June 15, 2018
Mounting evidence suggests that childhood adversity increases the risk for mental health problems, however the impact of childhood stress on symptoms of attention deficit disorder (ADD or ADHD) was previously unclear. Now, a new study1 has charted a positive correlation between the number of stressful events a child experiences and his or her ADHD symptoms, suggesting further research is warranted.
Researchers from Stanford University asked 214 children between the ages of nine and 14 to complete the Traumatic Events Screening Inventory for Children, and then measured how many negative experiences each child had before age six and after age six. The children’s parents completed the Child Behavior Checklist to capture the severity of their ADHD symptoms. The scientists captured images of each child’s brain using magnetic resonance imaging (MRI) scans, then examined the differences in brain structure and volume known to be associated with ADHD using tensor-based morphometry.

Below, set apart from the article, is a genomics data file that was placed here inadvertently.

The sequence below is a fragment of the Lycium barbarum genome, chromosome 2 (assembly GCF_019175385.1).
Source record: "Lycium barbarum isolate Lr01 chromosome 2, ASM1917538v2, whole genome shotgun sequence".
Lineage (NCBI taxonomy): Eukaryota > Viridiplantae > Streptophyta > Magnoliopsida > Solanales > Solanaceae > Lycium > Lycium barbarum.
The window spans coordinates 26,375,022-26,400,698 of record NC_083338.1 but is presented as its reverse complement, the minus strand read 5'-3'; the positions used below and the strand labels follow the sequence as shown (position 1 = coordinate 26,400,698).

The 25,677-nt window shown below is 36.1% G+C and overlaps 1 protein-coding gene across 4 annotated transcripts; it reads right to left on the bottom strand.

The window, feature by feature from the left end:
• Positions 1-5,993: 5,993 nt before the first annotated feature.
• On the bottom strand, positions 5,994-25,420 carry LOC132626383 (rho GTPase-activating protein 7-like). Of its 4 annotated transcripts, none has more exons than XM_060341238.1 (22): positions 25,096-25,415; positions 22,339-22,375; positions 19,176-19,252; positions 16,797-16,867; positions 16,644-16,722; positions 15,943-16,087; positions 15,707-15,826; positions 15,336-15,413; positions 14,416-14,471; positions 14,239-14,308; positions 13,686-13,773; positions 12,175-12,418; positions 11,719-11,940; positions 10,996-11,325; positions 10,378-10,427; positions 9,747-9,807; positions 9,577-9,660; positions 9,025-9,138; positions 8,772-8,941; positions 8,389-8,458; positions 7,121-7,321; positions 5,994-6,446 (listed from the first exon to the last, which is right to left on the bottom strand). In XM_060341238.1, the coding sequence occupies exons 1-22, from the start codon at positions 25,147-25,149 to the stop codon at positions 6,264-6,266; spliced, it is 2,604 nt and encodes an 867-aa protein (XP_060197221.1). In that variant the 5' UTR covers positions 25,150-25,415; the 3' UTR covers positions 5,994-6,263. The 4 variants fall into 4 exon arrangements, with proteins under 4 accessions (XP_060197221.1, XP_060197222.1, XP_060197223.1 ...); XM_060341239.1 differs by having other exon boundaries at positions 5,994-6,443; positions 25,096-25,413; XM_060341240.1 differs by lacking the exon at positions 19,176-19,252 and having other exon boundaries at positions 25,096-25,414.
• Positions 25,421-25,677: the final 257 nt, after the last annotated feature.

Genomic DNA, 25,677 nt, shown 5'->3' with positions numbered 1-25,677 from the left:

“We found a small to moderate association between number of stressful life events and ADHD symptoms,” the researchers wrote. The association was not stronger for events before age six or after age six, but the brain region impacted changed based on when the stressful events occurred.
These findings, published in the Journal of Abnormal Child Psychology, suggest that early childhood adversity is linked to ADHD symptoms, and give new insight into the areas of the brain affected by stress.
1 Humphreys, K. et al. “Stressful Life Events, ADHD Symptoms, and Brain Structure in Early Adolescence. Journal of Abnormal Child Psychology, May 2018, https://doi.org/10.1007/s10802-018-0443-5.
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